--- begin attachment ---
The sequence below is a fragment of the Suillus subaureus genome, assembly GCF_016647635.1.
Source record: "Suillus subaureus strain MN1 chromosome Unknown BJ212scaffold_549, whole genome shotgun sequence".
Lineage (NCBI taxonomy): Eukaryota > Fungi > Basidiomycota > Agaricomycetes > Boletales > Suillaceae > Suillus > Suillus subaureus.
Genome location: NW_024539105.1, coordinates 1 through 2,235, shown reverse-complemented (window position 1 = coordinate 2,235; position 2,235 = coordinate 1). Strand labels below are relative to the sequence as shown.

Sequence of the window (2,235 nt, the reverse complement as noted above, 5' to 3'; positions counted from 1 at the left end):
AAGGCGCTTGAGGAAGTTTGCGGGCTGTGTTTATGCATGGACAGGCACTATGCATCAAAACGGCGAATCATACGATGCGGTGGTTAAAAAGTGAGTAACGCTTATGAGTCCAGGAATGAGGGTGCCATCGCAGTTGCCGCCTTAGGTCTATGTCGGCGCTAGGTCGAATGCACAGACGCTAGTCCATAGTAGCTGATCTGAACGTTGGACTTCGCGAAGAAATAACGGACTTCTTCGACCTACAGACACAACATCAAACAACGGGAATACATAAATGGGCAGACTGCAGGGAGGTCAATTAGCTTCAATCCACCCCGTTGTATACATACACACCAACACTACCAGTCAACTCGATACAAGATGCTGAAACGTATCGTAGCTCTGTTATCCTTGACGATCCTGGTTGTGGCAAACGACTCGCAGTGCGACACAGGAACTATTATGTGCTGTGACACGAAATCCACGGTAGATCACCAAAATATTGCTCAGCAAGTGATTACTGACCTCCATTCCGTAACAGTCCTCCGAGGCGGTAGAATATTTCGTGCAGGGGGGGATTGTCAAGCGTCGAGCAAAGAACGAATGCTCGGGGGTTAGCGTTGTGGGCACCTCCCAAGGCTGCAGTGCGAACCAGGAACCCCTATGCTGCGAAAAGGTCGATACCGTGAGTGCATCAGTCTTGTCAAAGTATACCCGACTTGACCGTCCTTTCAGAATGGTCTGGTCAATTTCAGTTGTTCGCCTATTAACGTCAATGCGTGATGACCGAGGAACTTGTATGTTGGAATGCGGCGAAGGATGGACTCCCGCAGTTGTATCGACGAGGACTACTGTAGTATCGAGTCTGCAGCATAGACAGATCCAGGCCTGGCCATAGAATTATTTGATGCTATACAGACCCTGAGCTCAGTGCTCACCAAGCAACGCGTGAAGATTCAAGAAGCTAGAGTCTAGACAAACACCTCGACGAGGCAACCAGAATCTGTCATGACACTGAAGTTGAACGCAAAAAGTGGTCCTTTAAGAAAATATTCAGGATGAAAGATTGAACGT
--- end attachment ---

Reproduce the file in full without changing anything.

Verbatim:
The sequence below is a fragment of the Suillus subaureus genome, assembly GCF_016647635.1.
Source record: "Suillus subaureus strain MN1 chromosome Unknown BJ212scaffold_549, whole genome shotgun sequence".
Lineage (NCBI taxonomy): Eukaryota > Fungi > Basidiomycota > Agaricomycetes > Boletales > Suillaceae > Suillus > Suillus subaureus.
Genome location: NW_024539105.1, coordinates 1 through 2,235, shown reverse-complemented (window position 1 = coordinate 2,235; position 2,235 = coordinate 1). Strand labels below are relative to the sequence as shown.

Sequence of the window (2,235 nt, the reverse complement as noted above, 5' to 3'; positions counted from 1 at the left end):
AAGGCGCTTGAGGAAGTTTGCGGGCTGTGTTTATGCATGGACAGGCACTATGCATCAAAACGGCGAATCATACGATGCGGTGGTTAAAAAGTGAGTAACGCTTATGAGTCCAGGAATGAGGGTGCCATCGCAGTTGCCGCCTTAGGTCTATGTCGGCGCTAGGTCGAATGCACAGACGCTAGTCCATAGTAGCTGATCTGAACGTTGGACTTCGCGAAGAAATAACGGACTTCTTCGACCTACAGACACAACATCAAACAACGGGAATACATAAATGGGCAGACTGCAGGGAGGTCAATTAGCTTCAATCCACCCCGTTGTATACATACACACCAACACTACCAGTCAACTCGATACAAGATGCTGAAACGTATCGTAGCTCTGTTATCCTTGACGATCCTGGTTGTGGCAAACGACTCGCAGTGCGACACAGGAACTATTATGTGCTGTGACACGAAATCCACGGTAGATCACCAAAATATTGCTCAGCAAGTGATTACTGACCTCCATTCCGTAACAGTCCTCCGAGGCGGTAGAATATTTCGTGCAGGGGGGGATTGTCAAGCGTCGAGCAAAGAACGAATGCTCGGGGGTTAGCGTTGTGGGCACCTCCCAAGGCTGCAGTGCGAACCAGGAACCCCTATGCTGCGAAAAGGTCGATACCGTGAGTGCATCAGTCTTGTCAAAGTATACCCGACTTGACCGTCCTTTCAGAATGGTCTGGTCAATTTCAGTTGTTCGCCTATTAACGTCAATGCGTGATGACCGAGGAACTTGTATGTTGGAATGCGGCGAAGGATGGACTCCCGCAGTTGTATCGACGAGGACTACTGTAGTATCGAGTCTGCAGCATAGACAGATCCAGGCCTGGCCATAGAATTATTTGATGCTATACAGACCCTGAGCTCAGTGCTCACCAAGCAACGCGTGAAGATTCAAGAAGCTAGAGTCTAGACAAACACCTCGACGAGGCAACCAGAATCTGTCATGACACTGAAGTTGAACGCAAAAAGTGGTCCTTTAAGAAAATATTCAGGATGAAAGATTGAACGT